A course in religious history and theory concentrating on the period circa 1400-1600 BC in Europe. "Popular religion" can mean the religion shared by everyone, or the instinctive beliefs and rituals of the less educated. The latter sort of beliefs was often stigmatized by theologians as "superstitious" or "demonic." This course encourages criticism and evaluation of problematic historical sources and contested modern methodologies. Primary sources are studied in translation.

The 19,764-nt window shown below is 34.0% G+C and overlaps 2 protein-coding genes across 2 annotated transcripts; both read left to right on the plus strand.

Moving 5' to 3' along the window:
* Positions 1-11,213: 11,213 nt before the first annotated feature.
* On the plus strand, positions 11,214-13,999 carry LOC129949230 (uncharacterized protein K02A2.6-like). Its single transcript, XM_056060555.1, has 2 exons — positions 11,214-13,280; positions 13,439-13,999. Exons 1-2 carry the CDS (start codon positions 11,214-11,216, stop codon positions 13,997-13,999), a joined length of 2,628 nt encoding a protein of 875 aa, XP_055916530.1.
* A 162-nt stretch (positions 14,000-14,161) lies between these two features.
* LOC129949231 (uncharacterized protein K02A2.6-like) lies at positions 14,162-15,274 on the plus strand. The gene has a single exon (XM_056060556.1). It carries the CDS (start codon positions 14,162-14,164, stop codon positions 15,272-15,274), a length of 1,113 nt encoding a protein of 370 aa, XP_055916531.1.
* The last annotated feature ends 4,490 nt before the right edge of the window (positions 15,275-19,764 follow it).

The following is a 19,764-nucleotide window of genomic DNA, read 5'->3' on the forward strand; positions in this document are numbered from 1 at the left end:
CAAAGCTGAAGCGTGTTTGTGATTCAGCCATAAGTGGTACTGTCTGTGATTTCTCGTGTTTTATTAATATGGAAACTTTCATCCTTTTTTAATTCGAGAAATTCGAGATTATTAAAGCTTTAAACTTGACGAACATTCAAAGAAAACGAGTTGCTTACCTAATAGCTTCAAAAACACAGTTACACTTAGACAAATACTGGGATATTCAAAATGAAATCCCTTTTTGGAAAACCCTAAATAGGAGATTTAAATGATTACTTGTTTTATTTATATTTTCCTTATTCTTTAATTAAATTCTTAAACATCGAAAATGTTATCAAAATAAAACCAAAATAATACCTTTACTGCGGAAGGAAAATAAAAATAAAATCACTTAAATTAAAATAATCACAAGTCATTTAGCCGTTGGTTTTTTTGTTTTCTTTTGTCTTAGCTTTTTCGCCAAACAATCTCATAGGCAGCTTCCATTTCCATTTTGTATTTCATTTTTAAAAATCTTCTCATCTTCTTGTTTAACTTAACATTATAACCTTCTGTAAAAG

- Professor: Euan Cameron